It was inevitable for Marcus Wainwright, Rag & Bone's co-founder and newly titled co-CEO, to share his thoughts on the buzziest topic in the industry at the moment, the fashion calendar, in front of a sold-out audience at the Fashion Institute of Technology on Wednesday night. (The day before at SCAD, the Public School designers explained how they ditched the traditional format to a similar kind of crowd.) But instead of focusing on runway schedules, Wainwright was more concerned with deliveries. In conversation with Emma McClendon, a Museum at FIT curator, Wainwright also spoke about combining men's and women's shows and the brand's future. David Neville, the other half of Rag & Bone, was away traveling.
So what exactly do the folks behind Rag & Bone think about the current fashion schedule? Wainwright said a fast-paced cycle has always been the norm for Rag & Bone, which was founded in 2001 but didn't officially launch until 2004. "I think the most ridiculous thing is when you deliver or when people expect you to deliver the clothes," he said, noting that seasonal deliveries are largely dictated by department stores. Wainwright pointed out that his brand, along with others, delivers fall pieces in July; it's normal to spot a shearling coat on the sales floor in the summer. "New York in July — you can't even breathe here," he added. "The 'buy now, wear now' thing is absolutely where fashion should be." (Not to be confused with "see now, buy now," which refers to runway show schedules.)
Wainwright explained that department stores still think women buy their pieces at the beginning of every season. But that's not exactly the ideal shopper anymore. "It's you guys," he told the audience, a mix of fashion students and professionals. "You buy when you need it." But Wainwright was quick to bring up that challenging the format comes with complications. Should Rag & Bone decide to sell coats in November, when it's actually cold, as opposed to August when these items usually hit stores, the brand's inventory will have to compete with coats that are already on sale by that time. "Unless everyone else does it, it doesn't really work," said Wainwright.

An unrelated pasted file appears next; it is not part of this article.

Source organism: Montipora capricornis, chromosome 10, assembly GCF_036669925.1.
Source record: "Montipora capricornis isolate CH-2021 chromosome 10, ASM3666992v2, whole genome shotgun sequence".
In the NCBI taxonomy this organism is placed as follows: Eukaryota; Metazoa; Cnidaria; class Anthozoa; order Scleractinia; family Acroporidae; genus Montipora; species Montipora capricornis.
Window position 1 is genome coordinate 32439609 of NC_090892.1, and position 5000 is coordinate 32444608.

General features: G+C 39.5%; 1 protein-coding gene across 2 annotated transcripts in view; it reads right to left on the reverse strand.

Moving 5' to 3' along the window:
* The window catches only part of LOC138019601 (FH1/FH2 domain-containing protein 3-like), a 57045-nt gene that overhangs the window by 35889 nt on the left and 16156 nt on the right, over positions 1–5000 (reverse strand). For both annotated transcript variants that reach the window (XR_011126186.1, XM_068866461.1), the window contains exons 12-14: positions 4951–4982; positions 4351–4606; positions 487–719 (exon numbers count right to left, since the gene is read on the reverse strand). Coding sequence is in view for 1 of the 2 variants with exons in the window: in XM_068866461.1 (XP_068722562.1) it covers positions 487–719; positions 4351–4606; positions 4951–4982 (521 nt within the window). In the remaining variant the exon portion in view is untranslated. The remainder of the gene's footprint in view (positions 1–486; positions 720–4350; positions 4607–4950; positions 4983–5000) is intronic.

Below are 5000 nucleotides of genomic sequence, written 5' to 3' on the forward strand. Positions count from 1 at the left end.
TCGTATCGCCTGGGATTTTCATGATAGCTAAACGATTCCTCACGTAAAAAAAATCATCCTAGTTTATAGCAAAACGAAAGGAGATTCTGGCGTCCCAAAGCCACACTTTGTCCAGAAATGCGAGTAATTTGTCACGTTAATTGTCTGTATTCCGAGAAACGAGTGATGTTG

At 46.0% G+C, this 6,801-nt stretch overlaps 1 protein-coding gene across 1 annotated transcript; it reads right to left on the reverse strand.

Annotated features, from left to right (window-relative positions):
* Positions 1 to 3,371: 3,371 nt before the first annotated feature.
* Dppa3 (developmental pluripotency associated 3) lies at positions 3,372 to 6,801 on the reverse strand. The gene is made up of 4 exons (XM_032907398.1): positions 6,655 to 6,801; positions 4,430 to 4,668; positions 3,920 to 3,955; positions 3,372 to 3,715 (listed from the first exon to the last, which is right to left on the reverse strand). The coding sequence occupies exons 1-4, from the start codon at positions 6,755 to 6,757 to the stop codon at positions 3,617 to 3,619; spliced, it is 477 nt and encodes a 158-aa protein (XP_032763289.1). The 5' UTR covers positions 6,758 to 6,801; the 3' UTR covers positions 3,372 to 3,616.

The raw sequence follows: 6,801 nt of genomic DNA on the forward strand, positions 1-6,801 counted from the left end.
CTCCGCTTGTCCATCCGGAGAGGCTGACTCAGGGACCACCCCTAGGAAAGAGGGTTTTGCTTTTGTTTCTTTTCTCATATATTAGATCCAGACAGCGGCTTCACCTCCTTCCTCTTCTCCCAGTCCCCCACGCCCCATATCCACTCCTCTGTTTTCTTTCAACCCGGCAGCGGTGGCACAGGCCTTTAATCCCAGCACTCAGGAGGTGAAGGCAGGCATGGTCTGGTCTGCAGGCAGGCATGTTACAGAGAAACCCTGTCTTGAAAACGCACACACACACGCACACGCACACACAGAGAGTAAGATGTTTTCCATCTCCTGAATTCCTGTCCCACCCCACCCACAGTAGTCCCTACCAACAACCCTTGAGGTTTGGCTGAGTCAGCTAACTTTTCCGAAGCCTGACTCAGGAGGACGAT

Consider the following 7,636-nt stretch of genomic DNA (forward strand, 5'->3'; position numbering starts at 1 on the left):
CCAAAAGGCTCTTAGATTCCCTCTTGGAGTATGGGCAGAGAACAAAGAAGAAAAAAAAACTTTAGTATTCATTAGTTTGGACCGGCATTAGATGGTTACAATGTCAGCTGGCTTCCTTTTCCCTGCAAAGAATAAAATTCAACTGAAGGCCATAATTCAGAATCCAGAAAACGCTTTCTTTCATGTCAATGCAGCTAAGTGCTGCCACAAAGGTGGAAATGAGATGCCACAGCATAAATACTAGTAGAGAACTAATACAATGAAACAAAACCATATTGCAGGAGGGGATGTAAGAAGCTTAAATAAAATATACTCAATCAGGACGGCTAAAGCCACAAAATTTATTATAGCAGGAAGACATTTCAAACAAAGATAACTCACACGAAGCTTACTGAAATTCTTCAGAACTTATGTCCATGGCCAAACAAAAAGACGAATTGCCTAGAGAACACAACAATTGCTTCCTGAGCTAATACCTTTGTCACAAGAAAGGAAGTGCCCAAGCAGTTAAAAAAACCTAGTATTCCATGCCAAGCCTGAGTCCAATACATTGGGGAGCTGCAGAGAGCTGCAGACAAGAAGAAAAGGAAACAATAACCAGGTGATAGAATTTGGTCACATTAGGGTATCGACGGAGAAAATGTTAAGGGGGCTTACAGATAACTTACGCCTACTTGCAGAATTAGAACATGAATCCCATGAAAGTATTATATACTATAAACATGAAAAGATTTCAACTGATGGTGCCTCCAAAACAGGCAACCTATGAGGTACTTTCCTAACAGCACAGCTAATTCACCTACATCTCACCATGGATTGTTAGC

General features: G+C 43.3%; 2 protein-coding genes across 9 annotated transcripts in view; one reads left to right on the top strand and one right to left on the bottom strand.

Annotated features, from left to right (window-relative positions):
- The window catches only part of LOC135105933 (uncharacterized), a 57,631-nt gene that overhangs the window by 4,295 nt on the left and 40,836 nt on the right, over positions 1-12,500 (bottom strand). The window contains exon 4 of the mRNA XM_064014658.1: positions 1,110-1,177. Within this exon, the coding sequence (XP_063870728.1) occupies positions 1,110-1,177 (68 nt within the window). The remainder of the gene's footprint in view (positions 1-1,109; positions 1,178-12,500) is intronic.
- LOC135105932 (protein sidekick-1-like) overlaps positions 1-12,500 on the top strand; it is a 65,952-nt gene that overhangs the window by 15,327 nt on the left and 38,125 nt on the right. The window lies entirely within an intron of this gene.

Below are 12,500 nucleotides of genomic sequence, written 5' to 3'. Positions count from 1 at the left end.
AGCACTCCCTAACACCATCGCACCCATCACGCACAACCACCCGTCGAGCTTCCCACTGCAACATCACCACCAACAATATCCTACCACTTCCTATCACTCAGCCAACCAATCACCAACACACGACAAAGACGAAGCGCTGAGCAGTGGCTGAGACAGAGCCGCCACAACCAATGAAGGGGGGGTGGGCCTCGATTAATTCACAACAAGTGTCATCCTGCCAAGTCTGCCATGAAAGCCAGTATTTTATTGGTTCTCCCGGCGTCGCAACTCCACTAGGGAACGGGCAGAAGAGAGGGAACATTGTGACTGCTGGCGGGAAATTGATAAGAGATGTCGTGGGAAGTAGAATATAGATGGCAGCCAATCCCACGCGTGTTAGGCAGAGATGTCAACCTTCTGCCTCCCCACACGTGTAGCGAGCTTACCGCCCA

But Rag & Bone already disrupted the industry's traditional rules by opting out of New York Fashion Week: Men's, and showed its men's and women's collections together during New York Fashion Week in February. (Burberry, Gucci and, most recently, Public School plan to combine menswear and womenswear into one show, too.) Wainwright and Neville have experimented with how to present the men's collections. They originally showed Rag & Bone's two collections at the same time — mainly out of convenience and budget — and have also presented menswear in London in 2013, and with a video starring dancers Mikhail Baryshnikov and Lil Buck in 2015. The latter was an approach that Wainwright prefers for the men's line. But he wondered if runway shows are even going to exist in the future, especially if they become consumer-facing? "If it's best to show the consumer, is a fashion show that none of you guys can come to really the best thing to do?" he asked. (Perhaps that fashion week ticket giveaway for the public, which Rag & Bone hosted with Uber last year, didn’t turn out as well as expected.)
It was interesting to finally hear Wainwright's thoughts about the current state of the industry, considering that Rag & Bone has been successfully chugging along for the past 15 years. And while he and Neville are thinking about the future of runway shows, fashion schedules and the like, the duo are also prioritizing Rag & Bone's retail points, both online and with flagship stores. The focus was a piece of advice from Ralph Lauren himself, who met with the two founders at Anna Wintour's request in 2007 when they were a part of the CFDA/Vogue Fashion Fund. "It's such an important part of a brand to be able to tell your story truly in your own retail environment," said Wainwright. "So what's next for us as a brand — and the biggest challenge — is really to focus on the direct-to-consumer relationship. The future is clearly in that area. It's insane how fast [e-commerce] moving."